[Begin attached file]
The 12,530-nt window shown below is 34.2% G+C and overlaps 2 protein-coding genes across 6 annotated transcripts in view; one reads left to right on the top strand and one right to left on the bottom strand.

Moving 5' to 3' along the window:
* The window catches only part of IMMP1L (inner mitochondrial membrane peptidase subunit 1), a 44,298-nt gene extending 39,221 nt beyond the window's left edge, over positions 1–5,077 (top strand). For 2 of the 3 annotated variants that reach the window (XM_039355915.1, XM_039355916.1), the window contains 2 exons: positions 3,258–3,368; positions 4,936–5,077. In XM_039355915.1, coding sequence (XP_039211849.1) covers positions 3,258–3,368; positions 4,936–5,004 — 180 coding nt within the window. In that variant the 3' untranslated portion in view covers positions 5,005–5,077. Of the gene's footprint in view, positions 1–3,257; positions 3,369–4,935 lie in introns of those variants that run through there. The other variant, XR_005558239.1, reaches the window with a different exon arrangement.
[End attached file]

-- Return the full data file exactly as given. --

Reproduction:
The 12,530-nt window shown below is 34.2% G+C and overlaps 2 protein-coding genes across 6 annotated transcripts in view; one reads left to right on the top strand and one right to left on the bottom strand.

Moving 5' to 3' along the window:
* The window catches only part of IMMP1L (inner mitochondrial membrane peptidase subunit 1), a 44,298-nt gene extending 39,221 nt beyond the window's left edge, over positions 1–5,077 (top strand). For 2 of the 3 annotated variants that reach the window (XM_039355915.1, XM_039355916.1), the window contains 2 exons: positions 3,258–3,368; positions 4,936–5,077. In XM_039355915.1, coding sequence (XP_039211849.1) covers positions 3,258–3,368; positions 4,936–5,004 — 180 coding nt within the window. In that variant the 3' untranslated portion in view covers positions 5,005–5,077. Of the gene's footprint in view, positions 1–3,257; positions 3,369–4,935 lie in introns of those variants that run through there. The other variant, XR_005558239.1, reaches the window with a different exon arrangement.